Dance students aren’t the only ones who have to focus for this new school year ahead. Dance studio owners, directors and teachers, too, have to plan ahead for 2017 with thoughts on studio retention, fresh class and routine ideas, and students’ happiness.
Dance Informa turns to two sources – Jane Grech, creative director of Jane Grech Dance Centre in Adelaide and author at Dance Studio Success; and Karen Malek, president of Australian Teachers of Dancing and managing director of Transit Dance. With their advice, you can ensure 2017 will be the best year yet for your studio!
Refreshed and ready to go!
Summer break shouldn’t leave you exhausted and unmotivated; rather, it should leave you feeling refreshed and raring to go for the year ahead! You’ve probably spent much of the break reflecting and relaxing with family, but hopefully you’ve also allotted time to listening to new music and thinking about exciting class and routine ideas.
Karen Malek says a good way to approach the new year is “with renewed vigour”, and Jane Grech believes the new year “offers the opportunity to start with fresh eyes”. No matter what happened in 2016, enter 2017 feeling positive and hopeful. In addition, Grech says, “if 2016 didn’t go to plan, consider why that happened – what lessons can you take away to implement in the future? Conversely, if 2016 was a great year, how can you leverage that to make 2017 even better?”
What to focus on in 2017.
Of course, each dance studio may have different areas of focus, depending on the studio’s goals, but there are some things that every studio owner and teacher can focus on this year.
“That is the people they are teaching and why they have chosen to teach or own a studio as a career,” Grech remarks. “Bringing your students to the front of your heart and your head, and how you can best serve them, brings clarity as to where to focus energy. When you find your ‘why’, you also find your way.”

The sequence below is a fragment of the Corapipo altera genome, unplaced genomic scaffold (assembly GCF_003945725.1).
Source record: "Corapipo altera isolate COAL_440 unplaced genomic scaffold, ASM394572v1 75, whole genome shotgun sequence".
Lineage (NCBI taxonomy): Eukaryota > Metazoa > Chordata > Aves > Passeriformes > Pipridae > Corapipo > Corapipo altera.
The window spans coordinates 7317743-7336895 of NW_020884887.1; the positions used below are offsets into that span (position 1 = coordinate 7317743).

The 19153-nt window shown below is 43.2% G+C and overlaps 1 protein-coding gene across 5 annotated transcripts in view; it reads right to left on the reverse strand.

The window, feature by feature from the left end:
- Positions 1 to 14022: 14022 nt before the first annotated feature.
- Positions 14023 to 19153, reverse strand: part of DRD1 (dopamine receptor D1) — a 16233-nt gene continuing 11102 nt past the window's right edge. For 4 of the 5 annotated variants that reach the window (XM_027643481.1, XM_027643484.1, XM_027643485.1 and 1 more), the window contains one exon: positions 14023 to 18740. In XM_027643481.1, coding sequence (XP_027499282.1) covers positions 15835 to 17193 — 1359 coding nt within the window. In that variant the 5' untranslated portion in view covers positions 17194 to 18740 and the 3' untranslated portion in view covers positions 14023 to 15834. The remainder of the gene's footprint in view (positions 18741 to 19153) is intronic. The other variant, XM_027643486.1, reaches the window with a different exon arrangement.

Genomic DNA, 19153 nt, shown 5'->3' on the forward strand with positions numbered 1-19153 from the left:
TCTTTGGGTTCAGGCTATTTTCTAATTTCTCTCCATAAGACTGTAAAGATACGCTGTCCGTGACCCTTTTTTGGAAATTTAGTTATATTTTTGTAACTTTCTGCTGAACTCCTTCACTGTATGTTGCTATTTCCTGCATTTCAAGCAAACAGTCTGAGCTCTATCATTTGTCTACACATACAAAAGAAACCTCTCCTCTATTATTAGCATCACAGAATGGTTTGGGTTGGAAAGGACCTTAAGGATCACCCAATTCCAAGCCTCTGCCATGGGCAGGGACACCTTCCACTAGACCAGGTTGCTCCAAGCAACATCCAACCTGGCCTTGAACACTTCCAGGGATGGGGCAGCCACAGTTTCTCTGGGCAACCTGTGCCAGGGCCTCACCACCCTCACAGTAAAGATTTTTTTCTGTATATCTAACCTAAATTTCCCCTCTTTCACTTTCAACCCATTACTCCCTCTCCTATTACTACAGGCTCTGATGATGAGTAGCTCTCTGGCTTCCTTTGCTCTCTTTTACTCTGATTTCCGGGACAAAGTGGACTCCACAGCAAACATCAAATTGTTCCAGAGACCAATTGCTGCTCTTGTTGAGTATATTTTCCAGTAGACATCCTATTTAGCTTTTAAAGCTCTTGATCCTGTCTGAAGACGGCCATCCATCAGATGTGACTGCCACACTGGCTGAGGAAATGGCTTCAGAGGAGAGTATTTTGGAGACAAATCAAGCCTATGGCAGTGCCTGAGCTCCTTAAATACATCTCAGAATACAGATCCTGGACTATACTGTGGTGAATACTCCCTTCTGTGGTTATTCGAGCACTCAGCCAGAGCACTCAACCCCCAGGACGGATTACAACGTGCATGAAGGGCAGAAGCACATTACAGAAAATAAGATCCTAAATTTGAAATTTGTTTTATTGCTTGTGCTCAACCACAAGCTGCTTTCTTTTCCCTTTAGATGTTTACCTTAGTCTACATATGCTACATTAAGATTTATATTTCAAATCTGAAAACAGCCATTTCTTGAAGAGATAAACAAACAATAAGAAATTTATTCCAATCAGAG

And be careful that your energy doesn’t only go toward your studio’s most talented dancers. Even those who may not win at every competition are an important asset; their happiness keeps them coming back, year after year.
“Focus on achieving happiness and milestones for all your students,” Malek says. “All your students and particularly those with two left feet, little coordination, a lack of musicality. Your talented students will continue to grow and thrive, and your not-so-talented students should also continue to grow and thrive in their own time and at their own pace with you championing the way.”
Studio owners: Make it the best year yet.
Grech suggests choosing one word for which to focus your efforts and attention this year. This word, she says, will serve as a guide to keep you on track and motivate you toward achieving your goals – personal and business.
In 2016, the focus for Grech’s studio was “joy”, and in 2017, it will be “quality”. She encourages other studio owners to find their own focus word. “Otherwise, simply writing goals and making yourself accountable to them is important,” she shares. “Many would have heard me say time and time again, ‘Hope is not a strategy’ when it comes to improving your business. Just as for your dancers in the studio, hope will only take you so far. Setting goals, breaking them down into smaller steps, and then working diligently and with self-discipline will always outperform hope.”